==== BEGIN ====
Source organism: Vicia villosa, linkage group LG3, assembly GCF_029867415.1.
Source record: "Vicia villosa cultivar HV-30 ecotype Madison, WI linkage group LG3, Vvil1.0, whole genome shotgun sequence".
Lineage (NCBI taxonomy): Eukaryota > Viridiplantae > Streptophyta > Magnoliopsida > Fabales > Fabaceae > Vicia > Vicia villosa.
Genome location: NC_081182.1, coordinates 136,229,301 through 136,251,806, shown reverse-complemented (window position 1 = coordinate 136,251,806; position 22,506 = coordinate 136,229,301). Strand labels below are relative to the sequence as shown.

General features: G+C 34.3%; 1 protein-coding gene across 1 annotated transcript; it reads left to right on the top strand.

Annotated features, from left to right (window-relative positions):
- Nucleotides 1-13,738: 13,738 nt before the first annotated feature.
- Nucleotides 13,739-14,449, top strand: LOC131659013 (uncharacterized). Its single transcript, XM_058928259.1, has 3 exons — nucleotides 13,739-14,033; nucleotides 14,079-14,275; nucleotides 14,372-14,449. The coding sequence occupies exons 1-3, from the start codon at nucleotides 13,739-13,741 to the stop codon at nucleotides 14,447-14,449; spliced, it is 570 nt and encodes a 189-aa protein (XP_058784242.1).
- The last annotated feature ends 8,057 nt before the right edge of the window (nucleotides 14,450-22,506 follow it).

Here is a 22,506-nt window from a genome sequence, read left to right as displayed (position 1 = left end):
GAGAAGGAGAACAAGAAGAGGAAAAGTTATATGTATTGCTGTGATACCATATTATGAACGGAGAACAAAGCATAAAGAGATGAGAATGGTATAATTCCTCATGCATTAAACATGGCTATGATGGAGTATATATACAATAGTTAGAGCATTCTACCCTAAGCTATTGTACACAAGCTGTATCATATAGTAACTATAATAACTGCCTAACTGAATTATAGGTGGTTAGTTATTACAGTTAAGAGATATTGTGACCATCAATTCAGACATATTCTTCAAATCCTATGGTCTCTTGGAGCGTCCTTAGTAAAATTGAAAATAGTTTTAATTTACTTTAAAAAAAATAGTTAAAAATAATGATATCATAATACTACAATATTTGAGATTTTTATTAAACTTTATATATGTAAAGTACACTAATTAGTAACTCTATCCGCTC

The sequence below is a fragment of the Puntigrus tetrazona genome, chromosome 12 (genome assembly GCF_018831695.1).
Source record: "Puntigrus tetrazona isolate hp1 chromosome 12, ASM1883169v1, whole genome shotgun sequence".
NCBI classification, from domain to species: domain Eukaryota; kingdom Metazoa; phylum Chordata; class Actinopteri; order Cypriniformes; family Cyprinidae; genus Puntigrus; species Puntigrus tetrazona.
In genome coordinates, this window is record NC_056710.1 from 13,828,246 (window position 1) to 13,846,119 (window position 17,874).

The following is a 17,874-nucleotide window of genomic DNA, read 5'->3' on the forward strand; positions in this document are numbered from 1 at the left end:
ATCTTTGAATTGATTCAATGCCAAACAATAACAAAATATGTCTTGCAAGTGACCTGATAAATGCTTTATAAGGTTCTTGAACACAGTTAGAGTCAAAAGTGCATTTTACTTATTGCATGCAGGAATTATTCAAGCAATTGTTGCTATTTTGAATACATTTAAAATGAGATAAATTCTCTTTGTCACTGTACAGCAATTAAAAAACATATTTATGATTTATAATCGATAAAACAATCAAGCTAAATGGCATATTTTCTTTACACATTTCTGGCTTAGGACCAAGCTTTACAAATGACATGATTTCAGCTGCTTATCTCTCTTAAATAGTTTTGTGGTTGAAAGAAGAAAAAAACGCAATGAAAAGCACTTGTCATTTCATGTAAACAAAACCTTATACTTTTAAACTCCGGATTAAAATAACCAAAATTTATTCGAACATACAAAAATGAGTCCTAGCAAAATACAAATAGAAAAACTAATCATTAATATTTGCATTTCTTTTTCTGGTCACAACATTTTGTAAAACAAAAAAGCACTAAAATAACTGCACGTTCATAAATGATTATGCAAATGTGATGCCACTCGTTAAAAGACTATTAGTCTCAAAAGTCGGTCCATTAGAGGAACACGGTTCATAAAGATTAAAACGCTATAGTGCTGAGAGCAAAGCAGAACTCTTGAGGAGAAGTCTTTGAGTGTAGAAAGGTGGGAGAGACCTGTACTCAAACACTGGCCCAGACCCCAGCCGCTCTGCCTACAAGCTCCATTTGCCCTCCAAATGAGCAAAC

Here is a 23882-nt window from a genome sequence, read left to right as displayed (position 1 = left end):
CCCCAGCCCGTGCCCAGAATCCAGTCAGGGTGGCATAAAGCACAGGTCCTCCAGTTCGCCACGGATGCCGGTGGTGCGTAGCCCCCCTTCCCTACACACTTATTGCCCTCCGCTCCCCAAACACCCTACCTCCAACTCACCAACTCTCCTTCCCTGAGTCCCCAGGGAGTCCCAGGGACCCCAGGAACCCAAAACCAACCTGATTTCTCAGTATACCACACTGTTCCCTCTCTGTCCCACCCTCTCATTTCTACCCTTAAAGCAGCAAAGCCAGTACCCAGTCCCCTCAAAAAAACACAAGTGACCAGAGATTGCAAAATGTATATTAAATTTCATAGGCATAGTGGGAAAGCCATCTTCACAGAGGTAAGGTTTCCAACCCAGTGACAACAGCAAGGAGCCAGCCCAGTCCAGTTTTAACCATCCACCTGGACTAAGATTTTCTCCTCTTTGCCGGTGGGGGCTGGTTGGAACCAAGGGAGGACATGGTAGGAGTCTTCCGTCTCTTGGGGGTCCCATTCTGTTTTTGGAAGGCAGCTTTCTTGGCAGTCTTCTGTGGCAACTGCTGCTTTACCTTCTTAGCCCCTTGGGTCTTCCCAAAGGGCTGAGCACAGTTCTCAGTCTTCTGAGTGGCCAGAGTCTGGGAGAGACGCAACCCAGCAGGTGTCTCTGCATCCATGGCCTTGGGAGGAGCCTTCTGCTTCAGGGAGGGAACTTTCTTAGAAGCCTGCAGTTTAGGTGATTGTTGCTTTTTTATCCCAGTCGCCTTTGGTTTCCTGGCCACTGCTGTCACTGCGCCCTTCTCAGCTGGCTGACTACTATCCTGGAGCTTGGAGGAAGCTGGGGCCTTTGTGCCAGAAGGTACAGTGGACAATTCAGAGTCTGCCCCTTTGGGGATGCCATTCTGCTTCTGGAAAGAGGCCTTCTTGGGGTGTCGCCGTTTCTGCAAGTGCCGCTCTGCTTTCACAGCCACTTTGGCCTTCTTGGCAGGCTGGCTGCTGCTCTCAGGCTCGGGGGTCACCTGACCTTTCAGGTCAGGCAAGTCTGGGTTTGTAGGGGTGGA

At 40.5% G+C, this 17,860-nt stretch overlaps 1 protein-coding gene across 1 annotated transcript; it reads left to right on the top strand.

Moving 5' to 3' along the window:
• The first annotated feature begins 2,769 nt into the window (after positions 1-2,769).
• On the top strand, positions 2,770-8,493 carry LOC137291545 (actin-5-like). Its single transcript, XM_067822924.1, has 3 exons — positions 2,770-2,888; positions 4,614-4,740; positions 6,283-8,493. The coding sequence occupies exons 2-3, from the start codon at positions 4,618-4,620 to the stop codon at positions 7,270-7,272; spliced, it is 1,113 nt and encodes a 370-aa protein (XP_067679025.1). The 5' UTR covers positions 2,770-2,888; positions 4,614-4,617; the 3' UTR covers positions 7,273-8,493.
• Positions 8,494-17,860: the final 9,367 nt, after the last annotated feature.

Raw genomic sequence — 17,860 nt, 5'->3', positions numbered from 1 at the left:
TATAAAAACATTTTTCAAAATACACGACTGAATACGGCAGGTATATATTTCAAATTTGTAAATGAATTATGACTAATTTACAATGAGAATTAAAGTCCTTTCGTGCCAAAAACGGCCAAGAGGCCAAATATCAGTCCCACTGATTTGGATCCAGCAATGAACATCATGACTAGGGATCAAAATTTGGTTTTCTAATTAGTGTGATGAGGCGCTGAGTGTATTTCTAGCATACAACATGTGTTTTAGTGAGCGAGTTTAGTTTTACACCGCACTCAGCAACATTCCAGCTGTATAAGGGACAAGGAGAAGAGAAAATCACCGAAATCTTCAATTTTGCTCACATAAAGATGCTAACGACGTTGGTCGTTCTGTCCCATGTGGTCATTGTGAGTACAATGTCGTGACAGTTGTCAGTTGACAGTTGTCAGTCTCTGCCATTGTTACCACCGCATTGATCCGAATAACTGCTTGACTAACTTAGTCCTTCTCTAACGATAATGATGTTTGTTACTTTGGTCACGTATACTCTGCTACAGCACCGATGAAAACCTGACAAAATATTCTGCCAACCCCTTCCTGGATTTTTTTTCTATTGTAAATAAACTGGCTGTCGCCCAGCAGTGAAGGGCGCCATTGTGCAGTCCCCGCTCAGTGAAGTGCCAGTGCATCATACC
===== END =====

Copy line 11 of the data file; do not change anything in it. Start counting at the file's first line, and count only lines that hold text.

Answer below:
GAGAAGGAGAACAAGAAGAGGAAAAGTTATATGTATTGCTGTGATACCATATTATGAACGGAGAACAAAGCATAAAGAGATGAGAATGGTATAATTCCTCATGCATTAAACATGGCTATGATGGAGTATATATACAATAGTTAGAGCATTCTACCCTAAGCTATTGTACACAAGCTGTATCATATAGTAACTATAATAACTGCCTAACTGAATTATAGGTGGTTAGTTATTACAGTTAAGAGATATTGTGACCATCAATTCAGACATATTCTTCAAATCCTATGGTCTCTTGGAGCGTCCTTAGTAAAATTGAAAATAGTTTTAATTTACTTTAAAAAAAATAGTTAAAAATAATGATATCATAATACTACAATATTTGAGATTTTTATTAAACTTTATATATGTAAAGTACACTAATTAGTAACTCTATCCGCTC